Given the way Nadal dispatched his quarterfinal competition, Stanislas Wawrinka, and the way Tsonga handled Federer, it would be, no doubt, wonderful to see the two of them square off for the final. Federer himself heaped praise on Tsonga, refusing the Frenchman’s suggestion, made only half in jest, that the master let him win for a change. First of all, Tsonga had beaten Federer previously, most importantly in a fantastic five setter at Wimbledon two years ago (Tsonga lost the first two sets). But beyond the precedent that of course had motivational importance (“I can do it because I’ve done it”), Tsonga unleashed a game, which had been shown less spectacularly in the earlier rounds of the tournament, of concentrated, accurate power that shows how much he has worked to improve in the past two years. He seems to have made up his mind to stop being a very good, very nice French kid with great talent and seize his inheritance as the heir of France’s past winners here.

Nadal is an entirely different matter. Unlike Tsonga, he has nothing to prove here. He has won seven times, a record, and he has played in every final but one since 2005. But there is no doubting his hunger for still another title. For one thing, he wants to stop his great rival, Novak Djokovic, from winning on “his” territory. Of course he would also like to beat the Serb at Wimbledon and at Flushing Meadows and in Melbourne, but the clay courts of the Latin countries have a special meaning for Nadal, namely, he wins most often on them. This sense was surely heightened by Djokovic’s very public and oft-repeated announcement this season that winning the French Open, the only grand slam event he has not won, is his most important goal for 2013.

In the match against Wawrinka, who made it to the quarters by beating a local favorite, Richard Gasquet, in an excruciating and brilliant five-setter that was not won until the very last point, Nadal seemed to be warming up for Djokovic. He practiced. Nadal was clearly trying out different plays and tactics that he must think he will need. In particular, he worked on changing the pace. One reason why Roger Federer is viewed as the best player of recent years (despite dropping a tiny bit in the rankings, he did win at Wimbledon, last year -- beating Andy Murray) is that he has the classic all-court game, including vary it as needed. He can do anything when he is at his peak, overcome any tactics thrown at him, hit more accurately and gracefully and consistently from more spots on the court than anyone else. This means you never really know what he is going to do to you -- because there is nothing, evidently, he cannot do.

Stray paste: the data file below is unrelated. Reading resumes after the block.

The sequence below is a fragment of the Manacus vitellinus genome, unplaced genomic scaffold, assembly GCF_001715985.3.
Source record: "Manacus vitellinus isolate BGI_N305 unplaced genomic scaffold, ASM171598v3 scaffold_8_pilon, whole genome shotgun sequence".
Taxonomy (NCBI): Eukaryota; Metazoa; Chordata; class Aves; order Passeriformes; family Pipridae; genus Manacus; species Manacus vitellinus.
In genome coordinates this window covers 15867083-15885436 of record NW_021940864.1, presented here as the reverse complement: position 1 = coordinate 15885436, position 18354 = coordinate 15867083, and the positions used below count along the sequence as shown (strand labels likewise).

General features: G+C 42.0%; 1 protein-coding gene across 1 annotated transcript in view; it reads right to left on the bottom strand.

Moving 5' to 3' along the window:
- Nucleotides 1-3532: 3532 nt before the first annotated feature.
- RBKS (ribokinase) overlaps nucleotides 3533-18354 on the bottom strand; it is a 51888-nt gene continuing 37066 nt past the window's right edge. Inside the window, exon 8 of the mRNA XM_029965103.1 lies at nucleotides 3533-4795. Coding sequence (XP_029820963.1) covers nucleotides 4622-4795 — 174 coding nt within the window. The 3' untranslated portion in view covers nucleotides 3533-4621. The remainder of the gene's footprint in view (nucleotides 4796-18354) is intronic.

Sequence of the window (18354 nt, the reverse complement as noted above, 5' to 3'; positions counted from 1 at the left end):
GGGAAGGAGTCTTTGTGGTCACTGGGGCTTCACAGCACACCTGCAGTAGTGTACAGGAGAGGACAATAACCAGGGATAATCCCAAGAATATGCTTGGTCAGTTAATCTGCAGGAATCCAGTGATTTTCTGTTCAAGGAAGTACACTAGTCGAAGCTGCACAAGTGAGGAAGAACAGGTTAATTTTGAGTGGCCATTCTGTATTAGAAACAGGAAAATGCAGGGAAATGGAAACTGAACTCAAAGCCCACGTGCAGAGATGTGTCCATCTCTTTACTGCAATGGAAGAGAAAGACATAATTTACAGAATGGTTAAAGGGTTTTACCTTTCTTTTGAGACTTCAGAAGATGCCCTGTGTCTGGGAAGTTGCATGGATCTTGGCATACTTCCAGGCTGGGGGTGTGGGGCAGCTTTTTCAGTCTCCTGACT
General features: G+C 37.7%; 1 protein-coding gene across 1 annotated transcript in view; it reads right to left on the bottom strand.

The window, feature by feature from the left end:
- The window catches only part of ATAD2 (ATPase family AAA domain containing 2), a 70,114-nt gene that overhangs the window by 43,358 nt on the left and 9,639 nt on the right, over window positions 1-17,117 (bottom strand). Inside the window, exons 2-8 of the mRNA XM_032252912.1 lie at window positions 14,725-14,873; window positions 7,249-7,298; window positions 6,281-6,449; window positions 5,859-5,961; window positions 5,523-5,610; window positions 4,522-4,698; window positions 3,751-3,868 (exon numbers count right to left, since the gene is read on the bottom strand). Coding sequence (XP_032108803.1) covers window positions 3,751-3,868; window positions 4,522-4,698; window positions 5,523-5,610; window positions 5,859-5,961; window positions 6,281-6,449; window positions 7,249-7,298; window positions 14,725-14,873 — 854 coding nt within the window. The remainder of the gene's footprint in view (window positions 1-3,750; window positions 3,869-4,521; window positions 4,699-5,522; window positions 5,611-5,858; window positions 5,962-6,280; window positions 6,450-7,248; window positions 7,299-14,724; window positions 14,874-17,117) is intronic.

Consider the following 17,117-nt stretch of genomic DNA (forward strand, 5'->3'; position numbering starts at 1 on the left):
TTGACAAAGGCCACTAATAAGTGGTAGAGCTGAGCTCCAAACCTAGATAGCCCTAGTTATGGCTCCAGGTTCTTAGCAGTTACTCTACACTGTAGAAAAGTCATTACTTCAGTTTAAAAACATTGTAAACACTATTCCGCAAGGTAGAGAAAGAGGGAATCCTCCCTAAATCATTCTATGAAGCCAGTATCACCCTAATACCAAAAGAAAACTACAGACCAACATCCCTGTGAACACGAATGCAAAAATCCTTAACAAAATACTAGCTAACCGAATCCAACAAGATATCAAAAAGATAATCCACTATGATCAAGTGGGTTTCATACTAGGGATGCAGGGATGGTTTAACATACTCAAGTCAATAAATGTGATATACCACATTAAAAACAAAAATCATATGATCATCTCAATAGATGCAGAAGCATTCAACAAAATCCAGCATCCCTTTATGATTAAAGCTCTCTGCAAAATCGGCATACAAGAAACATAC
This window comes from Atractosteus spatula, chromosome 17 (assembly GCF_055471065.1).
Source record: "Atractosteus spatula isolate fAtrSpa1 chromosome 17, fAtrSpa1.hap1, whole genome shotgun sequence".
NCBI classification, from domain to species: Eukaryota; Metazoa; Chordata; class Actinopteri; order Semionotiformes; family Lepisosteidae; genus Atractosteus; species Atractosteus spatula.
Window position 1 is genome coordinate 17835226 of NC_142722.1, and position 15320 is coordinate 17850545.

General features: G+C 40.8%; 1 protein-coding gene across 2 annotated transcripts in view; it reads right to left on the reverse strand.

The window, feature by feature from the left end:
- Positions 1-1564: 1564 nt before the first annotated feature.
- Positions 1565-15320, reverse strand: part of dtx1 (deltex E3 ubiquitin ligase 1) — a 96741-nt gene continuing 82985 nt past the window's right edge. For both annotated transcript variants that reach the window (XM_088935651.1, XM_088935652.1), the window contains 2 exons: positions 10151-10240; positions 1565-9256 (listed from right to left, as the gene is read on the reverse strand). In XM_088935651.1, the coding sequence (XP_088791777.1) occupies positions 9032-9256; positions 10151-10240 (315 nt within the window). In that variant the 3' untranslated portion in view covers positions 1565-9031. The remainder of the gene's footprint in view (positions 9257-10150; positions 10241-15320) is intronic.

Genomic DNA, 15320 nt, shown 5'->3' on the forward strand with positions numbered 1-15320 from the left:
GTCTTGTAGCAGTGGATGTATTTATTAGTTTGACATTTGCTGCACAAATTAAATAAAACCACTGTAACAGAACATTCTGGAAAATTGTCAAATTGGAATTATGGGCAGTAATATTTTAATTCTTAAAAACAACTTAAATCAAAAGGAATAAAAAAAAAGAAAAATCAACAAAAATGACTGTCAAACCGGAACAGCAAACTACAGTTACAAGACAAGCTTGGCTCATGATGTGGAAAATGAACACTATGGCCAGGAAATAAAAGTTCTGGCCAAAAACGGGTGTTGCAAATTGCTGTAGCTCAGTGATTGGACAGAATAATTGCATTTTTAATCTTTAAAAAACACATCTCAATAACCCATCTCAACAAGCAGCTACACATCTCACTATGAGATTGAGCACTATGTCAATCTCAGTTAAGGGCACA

Both Djokovic and Nadal, of course, have all around games too. Still, it is somewhat easier with them to recognize characteristic styles, which means that the very few players who can compete with them can at least try to form game plans against them. You know, for example, Djokovic is going to hit fantastic returns of serve, hit back anything you send to him so long as he reaches it (and there is very little he cannot reach), run you all over the court, and then ambush you with a perfect drop shot. You know Nadal prefers the big forehand topspin bombs he fires as soon as you give him an opportunity -- and even when you do not. Djokovic will try to limit those, just as Nadal will try to keep Djokovic back, prevent him from seizing the point’s rhythm.

It will be fascinating. Before then, Tsonga and Ferrer must determine which of the two will end up against one of the two great pretenders to the Federer mantle. Tsonga is looking awfully sharp, but Ferrer, who beat the magnificent Tommy Robredo -- the other Haas, so to speak, an improbably great quarterfinalist who had been winning five-setters serially, five-setters, moreover, in which he kept losing the first two -- the same day Tsonga beat Federer, is considered by many observers to be the grittiest, toughest defensive player in the game. He is a child of the clay courts of southern Spain and he has been playing without apparent chinks in his armor here.

So that is the lineup. It seems very unfair to the ladies to leave them out of the preview. Before the gentlemen came on court yesterday, Maria Sharapova played a magnificent comeback against Jelena Jankovic, while Vika Azarenka had a rather easier time with Maria Kirilenko. One of these Slavic girls will find herself facing Serena Williams, the favored player on the ladies’ draw this year, seeking her first title here since 2002. She has to beat Sara Errani first, likely but -- you never know.

Photo: UPI

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About the Author

Roger Kaplan, a Washington-based writer, covers the Middle East and Africa (and tennis) for The American Spectator.